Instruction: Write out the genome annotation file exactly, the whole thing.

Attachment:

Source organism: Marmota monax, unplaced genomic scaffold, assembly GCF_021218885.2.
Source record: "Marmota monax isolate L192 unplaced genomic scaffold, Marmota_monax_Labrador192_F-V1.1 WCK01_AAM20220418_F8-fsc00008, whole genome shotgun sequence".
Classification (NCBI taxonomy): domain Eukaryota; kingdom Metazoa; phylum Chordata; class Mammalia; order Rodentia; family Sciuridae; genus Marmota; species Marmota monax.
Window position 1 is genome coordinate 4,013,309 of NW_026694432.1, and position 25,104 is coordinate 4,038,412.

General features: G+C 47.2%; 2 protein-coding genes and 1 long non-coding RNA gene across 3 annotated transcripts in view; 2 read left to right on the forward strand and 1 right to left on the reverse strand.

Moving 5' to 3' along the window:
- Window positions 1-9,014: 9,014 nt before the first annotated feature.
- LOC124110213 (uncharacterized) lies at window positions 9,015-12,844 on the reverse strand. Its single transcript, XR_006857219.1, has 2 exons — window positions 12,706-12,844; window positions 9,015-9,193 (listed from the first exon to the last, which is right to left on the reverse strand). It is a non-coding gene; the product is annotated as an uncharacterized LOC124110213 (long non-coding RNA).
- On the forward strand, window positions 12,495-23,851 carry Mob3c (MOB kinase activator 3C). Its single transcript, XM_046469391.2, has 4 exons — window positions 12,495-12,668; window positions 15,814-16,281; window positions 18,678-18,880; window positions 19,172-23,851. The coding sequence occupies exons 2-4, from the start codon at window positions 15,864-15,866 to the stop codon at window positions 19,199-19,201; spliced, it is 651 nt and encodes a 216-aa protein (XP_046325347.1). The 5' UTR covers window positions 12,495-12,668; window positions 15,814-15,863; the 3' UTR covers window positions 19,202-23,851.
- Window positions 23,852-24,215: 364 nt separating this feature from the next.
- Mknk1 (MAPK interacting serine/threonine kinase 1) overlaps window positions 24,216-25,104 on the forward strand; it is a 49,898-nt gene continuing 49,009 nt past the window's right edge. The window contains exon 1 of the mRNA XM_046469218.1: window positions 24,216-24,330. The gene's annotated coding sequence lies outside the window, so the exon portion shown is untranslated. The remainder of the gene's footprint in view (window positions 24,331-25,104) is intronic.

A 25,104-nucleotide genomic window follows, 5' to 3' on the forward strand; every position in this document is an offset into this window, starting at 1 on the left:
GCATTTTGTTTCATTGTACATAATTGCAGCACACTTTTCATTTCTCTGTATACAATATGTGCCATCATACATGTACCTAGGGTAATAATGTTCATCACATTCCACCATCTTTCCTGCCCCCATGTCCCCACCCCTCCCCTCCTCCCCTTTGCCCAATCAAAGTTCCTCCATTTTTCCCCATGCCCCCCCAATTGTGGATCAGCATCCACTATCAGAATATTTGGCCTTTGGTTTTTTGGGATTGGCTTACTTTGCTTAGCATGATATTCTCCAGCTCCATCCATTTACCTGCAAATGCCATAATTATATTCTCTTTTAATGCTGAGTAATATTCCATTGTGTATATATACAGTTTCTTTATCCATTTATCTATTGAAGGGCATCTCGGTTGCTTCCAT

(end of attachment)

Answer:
Source organism: Marmota monax, unplaced genomic scaffold, assembly GCF_021218885.2.
Source record: "Marmota monax isolate L192 unplaced genomic scaffold, Marmota_monax_Labrador192_F-V1.1 WCK01_AAM20220418_F8-fsc00008, whole genome shotgun sequence".
Classification (NCBI taxonomy): domain Eukaryota; kingdom Metazoa; phylum Chordata; class Mammalia; order Rodentia; family Sciuridae; genus Marmota; species Marmota monax.
Window position 1 is genome coordinate 4,013,309 of NW_026694432.1, and position 25,104 is coordinate 4,038,412.

General features: G+C 47.2%; 2 protein-coding genes and 1 long non-coding RNA gene across 3 annotated transcripts in view; 2 read left to right on the forward strand and 1 right to left on the reverse strand.

Moving 5' to 3' along the window:
- Window positions 1-9,014: 9,014 nt before the first annotated feature.
- LOC124110213 (uncharacterized) lies at window positions 9,015-12,844 on the reverse strand. Its single transcript, XR_006857219.1, has 2 exons — window positions 12,706-12,844; window positions 9,015-9,193 (listed from the first exon to the last, which is right to left on the reverse strand). It is a non-coding gene; the product is annotated as an uncharacterized LOC124110213 (long non-coding RNA).
- On the forward strand, window positions 12,495-23,851 carry Mob3c (MOB kinase activator 3C). Its single transcript, XM_046469391.2, has 4 exons — window positions 12,495-12,668; window positions 15,814-16,281; window positions 18,678-18,880; window positions 19,172-23,851. The coding sequence occupies exons 2-4, from the start codon at window positions 15,864-15,866 to the stop codon at window positions 19,199-19,201; spliced, it is 651 nt and encodes a 216-aa protein (XP_046325347.1). The 5' UTR covers window positions 12,495-12,668; window positions 15,814-15,863; the 3' UTR covers window positions 19,202-23,851.
- Window positions 23,852-24,215: 364 nt separating this feature from the next.
- Mknk1 (MAPK interacting serine/threonine kinase 1) overlaps window positions 24,216-25,104 on the forward strand; it is a 49,898-nt gene continuing 49,009 nt past the window's right edge. The window contains exon 1 of the mRNA XM_046469218.1: window positions 24,216-24,330. The gene's annotated coding sequence lies outside the window, so the exon portion shown is untranslated. The remainder of the gene's footprint in view (window positions 24,331-25,104) is intronic.

A 25,104-nucleotide genomic window follows, 5' to 3' on the forward strand; every position in this document is an offset into this window, starting at 1 on the left:
GCATTTTGTTTCATTGTACATAATTGCAGCACACTTTTCATTTCTCTGTATACAATATGTGCCATCATACATGTACCTAGGGTAATAATGTTCATCACATTCCACCATCTTTCCTGCCCCCATGTCCCCACCCCTCCCCTCCTCCCCTTTGCCCAATCAAAGTTCCTCCATTTTTCCCCATGCCCCCCCAATTGTGGATCAGCATCCACTATCAGAATATTTGGCCTTTGGTTTTTTGGGATTGGCTTACTTTGCTTAGCATGATATTCTCCAGCTCCATCCATTTACCTGCAAATGCCATAATTATATTCTCTTTTAATGCTGAGTAATATTCCATTGTGTATATATACAGTTTCTTTATCCATTTATCTATTGAAGGGCATCTCGGTTGCTTCCAT